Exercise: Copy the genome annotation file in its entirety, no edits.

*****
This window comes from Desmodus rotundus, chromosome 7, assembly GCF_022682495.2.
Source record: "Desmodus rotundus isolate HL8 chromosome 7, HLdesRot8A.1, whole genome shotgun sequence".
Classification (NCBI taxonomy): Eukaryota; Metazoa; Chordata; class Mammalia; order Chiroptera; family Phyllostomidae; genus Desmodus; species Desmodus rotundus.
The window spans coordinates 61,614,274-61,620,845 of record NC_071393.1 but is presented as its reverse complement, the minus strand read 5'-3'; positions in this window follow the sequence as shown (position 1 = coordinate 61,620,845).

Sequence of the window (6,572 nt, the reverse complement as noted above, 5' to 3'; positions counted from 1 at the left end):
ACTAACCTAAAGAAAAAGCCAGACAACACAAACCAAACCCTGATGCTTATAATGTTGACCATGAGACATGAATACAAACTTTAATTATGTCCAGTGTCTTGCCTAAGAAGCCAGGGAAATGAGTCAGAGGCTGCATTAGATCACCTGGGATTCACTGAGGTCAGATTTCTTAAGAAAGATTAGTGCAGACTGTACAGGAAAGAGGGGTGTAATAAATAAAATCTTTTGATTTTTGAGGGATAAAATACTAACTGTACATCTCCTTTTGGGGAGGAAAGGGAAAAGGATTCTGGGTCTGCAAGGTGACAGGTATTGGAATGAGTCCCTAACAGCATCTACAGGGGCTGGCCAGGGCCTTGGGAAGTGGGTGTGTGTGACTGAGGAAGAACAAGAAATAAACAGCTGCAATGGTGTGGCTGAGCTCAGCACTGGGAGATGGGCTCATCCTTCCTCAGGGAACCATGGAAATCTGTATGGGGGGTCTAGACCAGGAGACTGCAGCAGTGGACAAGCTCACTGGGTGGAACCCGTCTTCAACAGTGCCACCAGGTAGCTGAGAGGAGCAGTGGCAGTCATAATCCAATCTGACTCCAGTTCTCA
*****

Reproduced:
This window comes from Desmodus rotundus, chromosome 7, assembly GCF_022682495.2.
Source record: "Desmodus rotundus isolate HL8 chromosome 7, HLdesRot8A.1, whole genome shotgun sequence".
Classification (NCBI taxonomy): Eukaryota; Metazoa; Chordata; class Mammalia; order Chiroptera; family Phyllostomidae; genus Desmodus; species Desmodus rotundus.
The window spans coordinates 61,614,274-61,620,845 of record NC_071393.1 but is presented as its reverse complement, the minus strand read 5'-3'; positions in this window follow the sequence as shown (position 1 = coordinate 61,620,845).

Sequence of the window (6,572 nt, the reverse complement as noted above, 5' to 3'; positions counted from 1 at the left end):
ACTAACCTAAAGAAAAAGCCAGACAACACAAACCAAACCCTGATGCTTATAATGTTGACCATGAGACATGAATACAAACTTTAATTATGTCCAGTGTCTTGCCTAAGAAGCCAGGGAAATGAGTCAGAGGCTGCATTAGATCACCTGGGATTCACTGAGGTCAGATTTCTTAAGAAAGATTAGTGCAGACTGTACAGGAAAGAGGGGTGTAATAAATAAAATCTTTTGATTTTTGAGGGATAAAATACTAACTGTACATCTCCTTTTGGGGAGGAAAGGGAAAAGGATTCTGGGTCTGCAAGGTGACAGGTATTGGAATGAGTCCCTAACAGCATCTACAGGGGCTGGCCAGGGCCTTGGGAAGTGGGTGTGTGTGACTGAGGAAGAACAAGAAATAAACAGCTGCAATGGTGTGGCTGAGCTCAGCACTGGGAGATGGGCTCATCCTTCCTCAGGGAACCATGGAAATCTGTATGGGGGGTCTAGACCAGGAGACTGCAGCAGTGGACAAGCTCACTGGGTGGAACCCGTCTTCAACAGTGCCACCAGGTAGCTGAGAGGAGCAGTGGCAGTCATAATCCAATCTGACTCCAGTTCTCA